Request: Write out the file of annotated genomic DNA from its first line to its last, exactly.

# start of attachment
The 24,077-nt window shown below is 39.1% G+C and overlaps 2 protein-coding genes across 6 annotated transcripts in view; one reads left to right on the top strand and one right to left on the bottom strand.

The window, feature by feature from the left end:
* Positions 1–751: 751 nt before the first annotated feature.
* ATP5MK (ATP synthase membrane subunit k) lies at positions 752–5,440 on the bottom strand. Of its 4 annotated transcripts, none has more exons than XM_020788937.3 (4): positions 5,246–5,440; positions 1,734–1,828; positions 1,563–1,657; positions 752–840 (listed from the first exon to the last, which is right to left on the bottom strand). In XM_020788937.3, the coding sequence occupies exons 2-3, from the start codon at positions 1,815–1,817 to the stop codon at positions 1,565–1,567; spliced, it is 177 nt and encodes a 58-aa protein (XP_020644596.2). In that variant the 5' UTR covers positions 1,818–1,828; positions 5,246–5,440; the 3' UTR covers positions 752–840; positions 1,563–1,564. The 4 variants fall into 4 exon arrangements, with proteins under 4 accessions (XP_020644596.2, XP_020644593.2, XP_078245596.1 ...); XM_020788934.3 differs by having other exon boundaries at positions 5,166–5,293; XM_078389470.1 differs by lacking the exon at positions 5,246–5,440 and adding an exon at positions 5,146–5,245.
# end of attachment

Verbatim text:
The 24,077-nt window shown below is 39.1% G+C and overlaps 2 protein-coding genes across 6 annotated transcripts in view; one reads left to right on the top strand and one right to left on the bottom strand.

The window, feature by feature from the left end:
* Positions 1–751: 751 nt before the first annotated feature.
* ATP5MK (ATP synthase membrane subunit k) lies at positions 752–5,440 on the bottom strand. Of its 4 annotated transcripts, none has more exons than XM_020788937.3 (4): positions 5,246–5,440; positions 1,734–1,828; positions 1,563–1,657; positions 752–840 (listed from the first exon to the last, which is right to left on the bottom strand). In XM_020788937.3, the coding sequence occupies exons 2-3, from the start codon at positions 1,815–1,817 to the stop codon at positions 1,565–1,567; spliced, it is 177 nt and encodes a 58-aa protein (XP_020644596.2). In that variant the 5' UTR covers positions 1,818–1,828; positions 5,246–5,440; the 3' UTR covers positions 752–840; positions 1,563–1,564. The 4 variants fall into 4 exon arrangements, with proteins under 4 accessions (XP_020644596.2, XP_020644593.2, XP_078245596.1 ...); XM_020788934.3 differs by having other exon boundaries at positions 5,166–5,293; XM_078389470.1 differs by lacking the exon at positions 5,246–5,440 and adding an exon at positions 5,146–5,245.